In these dismal times, one positive if ironic aspect of the necessary transformation of Celtic Connections into an online-only festival is that the sound quality has been continuously impeccable. This best of all acoustic worlds has been particularly evident with the larger groups, such as those assembled for two of the festival’s perennial New Voices commissions streamed so far.
Josie Duncan (****), better known as a traditional singer, presented a sequence of catchy folk-pop songs, couched in nicely textured accompaniments from a fine eight-piece band, including mellow strings from Lauren MacColl and Alice Allen, Admiral Fallow’s Louis Abbott on drums and saxophonist Matt Carmichael. There’s no lack of ambition evident when you title your opener The Universe, a catchily cosmic little number. Duncan’s thoughtful, conversational lyrics wound on in Evil Plan, with its thumb piano chimes from percussionist Signy Jakobsdottir, and closed, appropriately enough, with the upbeat exuberance of The Finish Line.
Some of the same musicians cropped up in the fine band assembled by fiddler and bassist Charlie Stewart (****), a former Radio Scotland Young Trad Musician of the Year for his New Voices recital, Stewart leading on fiddle with MacColl re-appearing, alongside fellow string players Megan Henderson and Juliette Lemoine, and jazz input from saxophonist Carmichael, drummer Stephen Henderson and pianist Fergus McCreadie. Stewart’s compositions flowed easefully, at times developing muscle with faint echoes, perhaps, of Moving Hearts – Yellowhammer, for instance, with its high drift of strings, edgy piano figure and moments of reflective stillness. Meanwhile, West Lomond had the lingering feel of an auld Scots air, opened nicely by MacColl before Stewart took the lead and the arrangement became expansive, strathspey-like, yet including an animated tenor sax excursion from Carmichael.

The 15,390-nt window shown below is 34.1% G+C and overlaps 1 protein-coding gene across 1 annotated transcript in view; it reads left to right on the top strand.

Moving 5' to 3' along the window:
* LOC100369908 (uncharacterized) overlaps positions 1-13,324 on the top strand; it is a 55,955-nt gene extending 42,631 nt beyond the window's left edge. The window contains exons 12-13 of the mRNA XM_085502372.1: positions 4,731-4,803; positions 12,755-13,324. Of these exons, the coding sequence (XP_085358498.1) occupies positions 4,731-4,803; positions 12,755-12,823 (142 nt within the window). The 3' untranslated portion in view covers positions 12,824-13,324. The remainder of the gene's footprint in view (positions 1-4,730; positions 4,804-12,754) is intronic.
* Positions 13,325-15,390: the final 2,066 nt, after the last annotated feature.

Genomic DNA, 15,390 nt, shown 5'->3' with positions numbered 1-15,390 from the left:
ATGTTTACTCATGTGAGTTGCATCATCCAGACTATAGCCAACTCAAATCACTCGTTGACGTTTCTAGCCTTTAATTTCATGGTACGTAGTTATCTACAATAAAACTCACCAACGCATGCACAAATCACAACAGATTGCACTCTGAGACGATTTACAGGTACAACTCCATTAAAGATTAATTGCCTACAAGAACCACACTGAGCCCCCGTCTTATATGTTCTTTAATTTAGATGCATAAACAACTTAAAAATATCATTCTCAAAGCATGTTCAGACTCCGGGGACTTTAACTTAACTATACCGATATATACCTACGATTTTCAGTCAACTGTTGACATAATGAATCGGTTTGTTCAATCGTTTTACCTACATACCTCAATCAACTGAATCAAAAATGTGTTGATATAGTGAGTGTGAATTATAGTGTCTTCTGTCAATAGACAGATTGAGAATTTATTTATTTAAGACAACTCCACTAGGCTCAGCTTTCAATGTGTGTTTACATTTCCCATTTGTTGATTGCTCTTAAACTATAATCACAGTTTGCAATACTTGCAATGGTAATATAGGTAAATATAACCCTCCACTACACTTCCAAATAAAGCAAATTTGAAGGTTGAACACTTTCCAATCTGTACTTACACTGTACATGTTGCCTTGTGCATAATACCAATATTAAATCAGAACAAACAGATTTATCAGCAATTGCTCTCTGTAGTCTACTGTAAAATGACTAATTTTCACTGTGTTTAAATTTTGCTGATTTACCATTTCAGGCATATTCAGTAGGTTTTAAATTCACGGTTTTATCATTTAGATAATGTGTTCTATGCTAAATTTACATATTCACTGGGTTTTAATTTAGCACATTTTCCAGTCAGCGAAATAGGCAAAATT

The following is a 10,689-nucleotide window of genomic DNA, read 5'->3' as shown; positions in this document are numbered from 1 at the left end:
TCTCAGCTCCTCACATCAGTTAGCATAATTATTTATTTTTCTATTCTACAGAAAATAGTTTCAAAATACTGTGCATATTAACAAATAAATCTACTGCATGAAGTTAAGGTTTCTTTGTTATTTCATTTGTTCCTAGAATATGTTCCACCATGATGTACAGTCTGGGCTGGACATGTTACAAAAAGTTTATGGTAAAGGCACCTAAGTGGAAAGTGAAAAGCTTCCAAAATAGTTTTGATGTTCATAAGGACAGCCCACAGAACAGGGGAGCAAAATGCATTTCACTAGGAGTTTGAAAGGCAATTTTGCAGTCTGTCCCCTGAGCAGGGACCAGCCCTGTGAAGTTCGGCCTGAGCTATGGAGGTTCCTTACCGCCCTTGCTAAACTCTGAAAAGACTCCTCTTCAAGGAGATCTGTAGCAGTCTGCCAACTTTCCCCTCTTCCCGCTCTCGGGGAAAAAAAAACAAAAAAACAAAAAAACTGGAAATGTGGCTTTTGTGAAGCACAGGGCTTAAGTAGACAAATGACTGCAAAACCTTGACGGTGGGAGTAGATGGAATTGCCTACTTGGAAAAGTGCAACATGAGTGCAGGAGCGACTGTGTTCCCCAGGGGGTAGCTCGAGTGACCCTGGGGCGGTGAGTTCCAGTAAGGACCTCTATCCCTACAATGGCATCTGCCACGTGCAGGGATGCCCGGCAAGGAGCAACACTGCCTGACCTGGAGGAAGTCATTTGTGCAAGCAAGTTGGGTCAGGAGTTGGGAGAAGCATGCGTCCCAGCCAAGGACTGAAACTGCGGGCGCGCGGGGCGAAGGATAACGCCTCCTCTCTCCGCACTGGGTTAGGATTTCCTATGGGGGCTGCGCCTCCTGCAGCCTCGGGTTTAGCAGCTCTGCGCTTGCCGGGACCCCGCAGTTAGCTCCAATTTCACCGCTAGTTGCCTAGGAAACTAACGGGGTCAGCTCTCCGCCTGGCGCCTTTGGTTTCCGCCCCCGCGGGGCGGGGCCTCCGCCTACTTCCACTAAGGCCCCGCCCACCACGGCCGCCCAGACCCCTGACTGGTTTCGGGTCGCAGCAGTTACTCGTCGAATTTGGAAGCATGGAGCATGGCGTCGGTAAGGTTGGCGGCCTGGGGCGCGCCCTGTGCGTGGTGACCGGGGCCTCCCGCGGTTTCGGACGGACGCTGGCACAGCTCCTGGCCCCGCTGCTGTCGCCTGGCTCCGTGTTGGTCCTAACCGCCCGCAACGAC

Saturday night further exemplified the kind of compendious online delights the festival has been curating. Live from Copenhagen came the Danish-Swedish trio Dreamers’ Circus (*****), folk-rooted but genre-defying in music that shifted through the playful and the sublime as Rune Tonsgaard Sørensen, Ale Carr and Nikolaj Busk switched seamlessly between instruments, as in their magical opening air as fiddle and cittern gave way to the chimes of the kannel zither. Elsewhere, fiddle strings skirled over ringing piano in traditional Danish dances while in The World Was Waiting – a tune “about hope” – they whistled as well as played its irresistibly jaunty melody.
Back in Glasgow, Gaelic singer Kathleen MacInnes (****) performed with her characteristic combination of casual stance, smoky tones and restrained power, accompanied by Mike Vass on fiddle and guitar and pianist-flautist Mhairi Hall. She brought urgency to the Benbecula song Thugainn a Bhlàrag and a tenderness to the hymn A Thighearna Dhia, for which Irish singer Michelle Burke provided vocal harmony.
The habitually high-energy quintet ĺmar (****) took an unexpected delve into the hymnal themselves, taking their collective foot off the accelerator for the old Irish air Slane, more widely known as the hymn Be thou My Vision. They played it with real feeling, too, fiddler Tomás Callister and the uilleann pipes of Ryan Murphy sounding out nicely, before they changed back into overdrive for their full-tilt finale.
The change of pace and setting couldn’t have been more dramatic as, from the converted Glasgow church in which ĺmar were performing, the scene switched to a breathtaking viewpoint high above the glimmering lights of Jodhpur in the northern Indian state of Rajasthan, as the Womanly Voices of Jodhpur RIFF (Rajasthan International Folk Festival) (*****) sang to bring up the sun. They started in darkness, city lights glimmering below them, and continued until morning sunshine reddened the battlements of the vast Mehrangarh fortress behind them.
Their community has suffered badly during the pandemic and there was something profoundly moving in these five resplendently robed women – accompanied by three men on percussion and the plangent strings of the bowed sarangi – singing their way from darkness into light and what one could only hope would be a better day.
Celtic Connections runs until 2 February, see https://www.celticconnections.com/
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